Wordless Wednesday (on Tuesday)

Natasha Musing

Our World Tuesday


Please visit the links to all these posts to see some excellent photos on display


  1. Good morning Ken: Sometimes you get lucky as you did in having this wonderful place all to yourself. I doubt that will happen often. The images of the Grey-headed Swamphen reinforce the extent to which fauna of South Florida has been affected by alien species, many of which are becoming well established it seems. It is difficult to know where to start with your pictures. They are all superb, and you have some excellent closeups of the warblers passing through. The sequence with the egret swallowing the fish is superb.

  2. Love the series of the egret swallowing the fish. Can’t have too many of your pictures! Thanks

  3. What great photos, tack sharp of the birds especially. Glad that area has opened up again.

  4. What an interesting way to feed, and the feet are huge! Gorgeous shot of the Corn Moon.

  5. What wonderful photos of birds and lizard. One can never have too many photos of birds :)

  6. It's so exciting to read and watch your photos again. It's not different for me either, that I take too many photos, but when I'm so fascinated, there is no other way.
    You were so lucky that the gate was open.
    Oh, your world is breathtaking, whether looking at the sky or the animal world for me it is a strange world and to get such an impressive insight from you is great. I thank you!
    Have it good and take care of yourself, Elke

  7. Hello Ken, I am glad the gate was open and you could take your walk on the boardwalk. It looks like a great place for birding. I love the cute Swamphen chicks. They are adorable. Your Warblers photos are just stunning, they are just quick moving birds for me to capture. Great timing on the Egret with the fish meal. beautiful sky captures, The 3rd moon photo from the bottom is just gorgeous. Great post! Thank you for linking up and sharing your post. Take care, enjoy your day! Have a happy weekend! PS, thank you for leaving me a comment.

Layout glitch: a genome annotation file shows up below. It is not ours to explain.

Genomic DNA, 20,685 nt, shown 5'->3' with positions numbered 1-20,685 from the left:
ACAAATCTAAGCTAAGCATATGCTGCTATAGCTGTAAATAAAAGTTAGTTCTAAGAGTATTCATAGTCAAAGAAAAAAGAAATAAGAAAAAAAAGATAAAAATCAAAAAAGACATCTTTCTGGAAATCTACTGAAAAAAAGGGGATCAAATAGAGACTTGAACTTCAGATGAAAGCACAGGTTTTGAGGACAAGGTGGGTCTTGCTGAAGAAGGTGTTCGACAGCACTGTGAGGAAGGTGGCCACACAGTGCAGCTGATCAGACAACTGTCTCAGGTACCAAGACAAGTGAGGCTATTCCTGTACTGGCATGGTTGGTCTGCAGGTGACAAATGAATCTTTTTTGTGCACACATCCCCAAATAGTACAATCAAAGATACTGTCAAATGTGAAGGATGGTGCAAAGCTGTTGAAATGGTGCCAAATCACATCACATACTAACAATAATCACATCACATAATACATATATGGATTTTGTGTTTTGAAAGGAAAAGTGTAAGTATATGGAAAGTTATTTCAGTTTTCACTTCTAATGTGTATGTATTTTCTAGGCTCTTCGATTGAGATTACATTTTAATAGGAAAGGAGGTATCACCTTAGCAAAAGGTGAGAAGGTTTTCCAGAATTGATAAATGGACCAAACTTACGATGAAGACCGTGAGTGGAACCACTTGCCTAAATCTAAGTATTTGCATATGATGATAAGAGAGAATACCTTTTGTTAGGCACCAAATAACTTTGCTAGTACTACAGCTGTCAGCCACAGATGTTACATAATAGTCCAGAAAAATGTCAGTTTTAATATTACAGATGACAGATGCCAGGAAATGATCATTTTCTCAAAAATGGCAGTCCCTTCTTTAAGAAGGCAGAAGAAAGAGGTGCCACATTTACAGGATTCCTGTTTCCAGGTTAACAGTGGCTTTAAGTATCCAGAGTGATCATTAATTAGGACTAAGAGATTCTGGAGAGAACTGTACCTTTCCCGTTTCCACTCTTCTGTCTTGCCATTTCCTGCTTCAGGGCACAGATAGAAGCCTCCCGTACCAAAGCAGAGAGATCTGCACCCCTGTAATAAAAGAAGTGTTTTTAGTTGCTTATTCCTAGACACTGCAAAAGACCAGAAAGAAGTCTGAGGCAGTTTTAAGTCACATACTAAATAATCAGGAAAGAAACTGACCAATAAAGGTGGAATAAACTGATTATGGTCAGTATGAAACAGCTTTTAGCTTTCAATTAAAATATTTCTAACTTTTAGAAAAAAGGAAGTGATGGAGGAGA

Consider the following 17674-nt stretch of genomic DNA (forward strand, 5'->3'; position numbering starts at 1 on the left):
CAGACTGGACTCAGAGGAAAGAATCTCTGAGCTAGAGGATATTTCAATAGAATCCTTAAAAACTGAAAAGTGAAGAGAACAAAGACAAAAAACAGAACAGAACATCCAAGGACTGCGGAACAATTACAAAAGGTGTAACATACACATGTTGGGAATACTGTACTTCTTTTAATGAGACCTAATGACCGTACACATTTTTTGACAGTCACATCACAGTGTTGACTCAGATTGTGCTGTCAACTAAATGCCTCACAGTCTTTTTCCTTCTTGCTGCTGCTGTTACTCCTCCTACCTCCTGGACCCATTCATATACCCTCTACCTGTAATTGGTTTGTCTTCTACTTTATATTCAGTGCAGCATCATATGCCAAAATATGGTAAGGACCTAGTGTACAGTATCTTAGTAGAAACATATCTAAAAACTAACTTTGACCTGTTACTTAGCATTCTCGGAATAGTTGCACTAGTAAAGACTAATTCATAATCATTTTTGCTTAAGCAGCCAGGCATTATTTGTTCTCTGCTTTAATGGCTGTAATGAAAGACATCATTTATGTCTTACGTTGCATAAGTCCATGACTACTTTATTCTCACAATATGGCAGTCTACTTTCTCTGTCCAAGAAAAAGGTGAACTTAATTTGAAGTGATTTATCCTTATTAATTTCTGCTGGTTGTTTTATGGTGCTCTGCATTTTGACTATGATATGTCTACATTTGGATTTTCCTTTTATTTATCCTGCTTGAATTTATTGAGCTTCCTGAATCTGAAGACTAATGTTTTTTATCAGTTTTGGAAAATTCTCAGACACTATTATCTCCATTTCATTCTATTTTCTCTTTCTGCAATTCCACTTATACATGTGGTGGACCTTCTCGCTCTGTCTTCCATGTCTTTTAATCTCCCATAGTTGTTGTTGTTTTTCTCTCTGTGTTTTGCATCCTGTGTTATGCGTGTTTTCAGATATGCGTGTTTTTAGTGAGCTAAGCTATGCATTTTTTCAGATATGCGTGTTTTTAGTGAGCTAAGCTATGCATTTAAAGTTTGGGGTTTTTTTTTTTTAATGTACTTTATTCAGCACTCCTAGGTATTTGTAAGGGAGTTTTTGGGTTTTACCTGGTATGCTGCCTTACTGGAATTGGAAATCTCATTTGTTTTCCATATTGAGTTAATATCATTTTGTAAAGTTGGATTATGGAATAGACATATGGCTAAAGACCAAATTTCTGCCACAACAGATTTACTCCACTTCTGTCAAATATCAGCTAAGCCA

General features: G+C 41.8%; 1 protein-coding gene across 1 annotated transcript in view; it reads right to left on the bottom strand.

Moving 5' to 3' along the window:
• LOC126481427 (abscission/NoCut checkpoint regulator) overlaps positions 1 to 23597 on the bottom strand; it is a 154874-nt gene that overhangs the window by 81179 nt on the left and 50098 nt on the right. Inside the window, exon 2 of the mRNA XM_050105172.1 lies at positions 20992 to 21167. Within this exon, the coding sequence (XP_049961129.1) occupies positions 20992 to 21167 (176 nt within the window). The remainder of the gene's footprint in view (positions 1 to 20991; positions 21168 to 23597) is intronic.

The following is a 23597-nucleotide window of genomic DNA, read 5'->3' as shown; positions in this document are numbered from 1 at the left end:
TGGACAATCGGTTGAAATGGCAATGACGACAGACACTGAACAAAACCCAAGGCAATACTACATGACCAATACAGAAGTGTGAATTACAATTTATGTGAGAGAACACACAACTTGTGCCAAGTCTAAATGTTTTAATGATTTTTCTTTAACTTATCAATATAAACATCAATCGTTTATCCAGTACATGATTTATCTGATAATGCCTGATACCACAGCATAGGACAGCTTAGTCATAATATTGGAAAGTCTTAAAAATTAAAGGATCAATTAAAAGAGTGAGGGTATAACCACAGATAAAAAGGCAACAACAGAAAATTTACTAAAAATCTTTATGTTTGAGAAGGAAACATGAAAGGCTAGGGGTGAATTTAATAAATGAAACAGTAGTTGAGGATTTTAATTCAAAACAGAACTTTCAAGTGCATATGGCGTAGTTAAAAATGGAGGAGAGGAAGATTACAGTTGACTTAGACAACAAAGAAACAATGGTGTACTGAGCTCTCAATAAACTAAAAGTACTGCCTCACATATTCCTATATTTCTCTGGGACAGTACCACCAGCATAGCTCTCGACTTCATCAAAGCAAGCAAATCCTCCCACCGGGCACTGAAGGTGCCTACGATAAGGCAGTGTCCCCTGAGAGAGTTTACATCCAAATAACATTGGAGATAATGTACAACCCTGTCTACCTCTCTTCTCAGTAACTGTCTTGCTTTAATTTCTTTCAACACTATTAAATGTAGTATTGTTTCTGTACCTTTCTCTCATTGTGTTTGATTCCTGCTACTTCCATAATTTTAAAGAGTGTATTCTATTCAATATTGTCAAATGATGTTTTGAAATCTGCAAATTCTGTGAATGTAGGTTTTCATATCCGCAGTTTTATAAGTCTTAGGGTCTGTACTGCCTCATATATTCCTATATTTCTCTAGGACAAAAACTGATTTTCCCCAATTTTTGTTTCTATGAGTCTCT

8. Hello. Thank you for sharing these photos. I like all these wonderful photos.

  9. I love the map of the fascinating! And I love the place you were able to visit! I love Warblers and the Yellow throated is beautiful and fun to see. I saw a Warbler yesterday with no striping...but it's probably a Pine Warbler. I showed that big track on my post today...still not sure what it is. Happy weekend!

  10. What an incredible collection of photos. Your photography is fantastic!

  11. Stunning pictures; good things indeed come in bunches!

  12. How could you NOT continue snapping away with such beautiful birds and scenics to capture. The nice thing about digital is that you can do that and thanks for showing us these beautiful warbles, The one with wings outstretched was wonderful.

  13. Oh, I think I'd have taken too many photos of that little bird as well. Very pretty! That lizard does look straight out of Jurassic Park (oddly, we just recently re-watched those movies), a bit scary. Hope you are enjoying your weekend!

  14. Have never seen a swamphen - it has such distinct features. I know your link for All Seasons this week is still coming, but I had to react on your comment - I really hope this house is more temporary than a month (not only because the purchase took a month!), but also, because hubby decided we can't live with white kitchen counters, an extremely filthy shower, and a kitchen that really needs some shutters, otherwise I won't cook any meals, so hot, and so on, which would take more than a month to accomplish:) So, I really take your positive well wishing to heart, and pray it will also materialize!:) Jesh

  15. Those are big feet, so adapted to their way of life. - Margy

  16. I very much understand why they are named swamphens my friend Kenneth, they do look like younger chickens that we have here in the Philippines. Thank you for sharing all these views to us, especially the Great Egret, such majesty!

    Thank you so much for joining Timeless Thursdays my friend Kenneth :) happy new week!

  17. Hello kenneth
    the landscape in which you live is very beautiful, of course the heron at the snack bar is my favorite, first class photographed
    Greetings Frank

  18. The feet of the swamphen amaze me!
    All of your photos, though, amaze me. Great shots as always.
    thank you for joining us this week at

  19. If I ever get back to Florida I will have to visit! Love the claws on the Swamp hen. And the Basilisk!

  20. It's always fun to see your photos and hear your narrative. Thanks for sharing these wonderful images with us.

    I am glad you joined us at 'My Corner of the World' this week!!

  21. Thought of how the covid-time must have been challenging in not being able to explore the trails and places to capture the birds and other animals. Smiling, I'm thinking of an overdose as 10 pics more. Now I found "someone" who is 5x worse, haha! Yet, I am grateful for the varied posts ou send All Seasons each week! Have a great one, Jesh